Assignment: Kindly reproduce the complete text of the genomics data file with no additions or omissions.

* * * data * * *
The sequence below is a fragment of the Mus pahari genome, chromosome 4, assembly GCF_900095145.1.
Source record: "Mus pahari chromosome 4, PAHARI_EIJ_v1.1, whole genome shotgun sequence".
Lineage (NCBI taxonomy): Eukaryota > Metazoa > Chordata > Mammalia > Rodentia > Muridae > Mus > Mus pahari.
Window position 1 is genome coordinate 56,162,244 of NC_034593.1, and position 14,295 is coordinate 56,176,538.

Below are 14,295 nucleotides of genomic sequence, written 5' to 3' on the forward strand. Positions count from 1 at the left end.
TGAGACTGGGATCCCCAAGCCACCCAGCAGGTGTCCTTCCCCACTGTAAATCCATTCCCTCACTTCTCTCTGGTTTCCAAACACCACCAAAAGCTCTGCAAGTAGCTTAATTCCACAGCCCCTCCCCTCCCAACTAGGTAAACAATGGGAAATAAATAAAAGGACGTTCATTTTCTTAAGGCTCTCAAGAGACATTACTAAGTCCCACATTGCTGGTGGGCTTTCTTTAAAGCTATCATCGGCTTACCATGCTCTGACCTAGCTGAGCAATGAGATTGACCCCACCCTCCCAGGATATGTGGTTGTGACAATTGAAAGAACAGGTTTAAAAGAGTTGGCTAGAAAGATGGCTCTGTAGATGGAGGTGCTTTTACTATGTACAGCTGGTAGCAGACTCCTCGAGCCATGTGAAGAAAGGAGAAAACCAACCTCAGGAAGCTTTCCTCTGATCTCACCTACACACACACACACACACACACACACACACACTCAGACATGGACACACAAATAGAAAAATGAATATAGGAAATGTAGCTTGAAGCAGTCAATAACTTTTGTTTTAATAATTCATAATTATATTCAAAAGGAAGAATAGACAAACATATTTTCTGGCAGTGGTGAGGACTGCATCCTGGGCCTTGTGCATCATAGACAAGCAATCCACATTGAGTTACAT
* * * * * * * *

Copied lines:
The sequence below is a fragment of the Mus pahari genome, chromosome 4, assembly GCF_900095145.1.
Source record: "Mus pahari chromosome 4, PAHARI_EIJ_v1.1, whole genome shotgun sequence".
Lineage (NCBI taxonomy): Eukaryota > Metazoa > Chordata > Mammalia > Rodentia > Muridae > Mus > Mus pahari.
Window position 1 is genome coordinate 56,162,244 of NC_034593.1, and position 14,295 is coordinate 56,176,538.

Below are 14,295 nucleotides of genomic sequence, written 5' to 3' on the forward strand. Positions count from 1 at the left end.
TGAGACTGGGATCCCCAAGCCACCCAGCAGGTGTCCTTCCCCACTGTAAATCCATTCCCTCACTTCTCTCTGGTTTCCAAACACCACCAAAAGCTCTGCAAGTAGCTTAATTCCACAGCCCCTCCCCTCCCAACTAGGTAAACAATGGGAAATAAATAAAAGGACGTTCATTTTCTTAAGGCTCTCAAGAGACATTACTAAGTCCCACATTGCTGGTGGGCTTTCTTTAAAGCTATCATCGGCTTACCATGCTCTGACCTAGCTGAGCAATGAGATTGACCCCACCCTCCCAGGATATGTGGTTGTGACAATTGAAAGAACAGGTTTAAAAGAGTTGGCTAGAAAGATGGCTCTGTAGATGGAGGTGCTTTTACTATGTACAGCTGGTAGCAGACTCCTCGAGCCATGTGAAGAAAGGAGAAAACCAACCTCAGGAAGCTTTCCTCTGATCTCACCTACACACACACACACACACACACACACACACACTCAGACATGGACACACAAATAGAAAAATGAATATAGGAAATGTAGCTTGAAGCAGTCAATAACTTTTGTTTTAATAATTCATAATTATATTCAAAAGGAAGAATAGACAAACATATTTTCTGGCAGTGGTGAGGACTGCATCCTGGGCCTTGTGCATCATAGACAAGCAATCCACATTGAGTTACAT